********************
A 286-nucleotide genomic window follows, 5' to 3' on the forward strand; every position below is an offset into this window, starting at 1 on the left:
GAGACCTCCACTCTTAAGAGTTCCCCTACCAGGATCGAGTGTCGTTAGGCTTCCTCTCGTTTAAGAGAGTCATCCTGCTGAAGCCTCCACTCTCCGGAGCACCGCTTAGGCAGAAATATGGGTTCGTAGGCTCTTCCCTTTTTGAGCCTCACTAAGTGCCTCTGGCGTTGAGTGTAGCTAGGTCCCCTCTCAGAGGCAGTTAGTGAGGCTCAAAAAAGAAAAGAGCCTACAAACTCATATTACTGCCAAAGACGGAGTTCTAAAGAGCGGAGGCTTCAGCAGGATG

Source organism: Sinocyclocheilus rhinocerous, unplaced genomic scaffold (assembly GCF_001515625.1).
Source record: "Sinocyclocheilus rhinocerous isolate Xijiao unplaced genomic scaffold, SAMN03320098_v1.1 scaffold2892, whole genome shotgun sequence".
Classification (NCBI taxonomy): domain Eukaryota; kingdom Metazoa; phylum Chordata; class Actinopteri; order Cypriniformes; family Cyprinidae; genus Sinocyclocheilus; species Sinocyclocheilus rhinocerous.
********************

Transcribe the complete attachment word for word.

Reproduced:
A 286-nucleotide genomic window follows, 5' to 3' on the forward strand; every position below is an offset into this window, starting at 1 on the left:
GAGACCTCCACTCTTAAGAGTTCCCCTACCAGGATCGAGTGTCGTTAGGCTTCCTCTCGTTTAAGAGAGTCATCCTGCTGAAGCCTCCACTCTCCGGAGCACCGCTTAGGCAGAAATATGGGTTCGTAGGCTCTTCCCTTTTTGAGCCTCACTAAGTGCCTCTGGCGTTGAGTGTAGCTAGGTCCCCTCTCAGAGGCAGTTAGTGAGGCTCAAAAAAGAAAAGAGCCTACAAACTCATATTACTGCCAAAGACGGAGTTCTAAAGAGCGGAGGCTTCAGCAGGATG

Source organism: Sinocyclocheilus rhinocerous, unplaced genomic scaffold (assembly GCF_001515625.1).
Source record: "Sinocyclocheilus rhinocerous isolate Xijiao unplaced genomic scaffold, SAMN03320098_v1.1 scaffold2892, whole genome shotgun sequence".
Classification (NCBI taxonomy): domain Eukaryota; kingdom Metazoa; phylum Chordata; class Actinopteri; order Cypriniformes; family Cyprinidae; genus Sinocyclocheilus; species Sinocyclocheilus rhinocerous.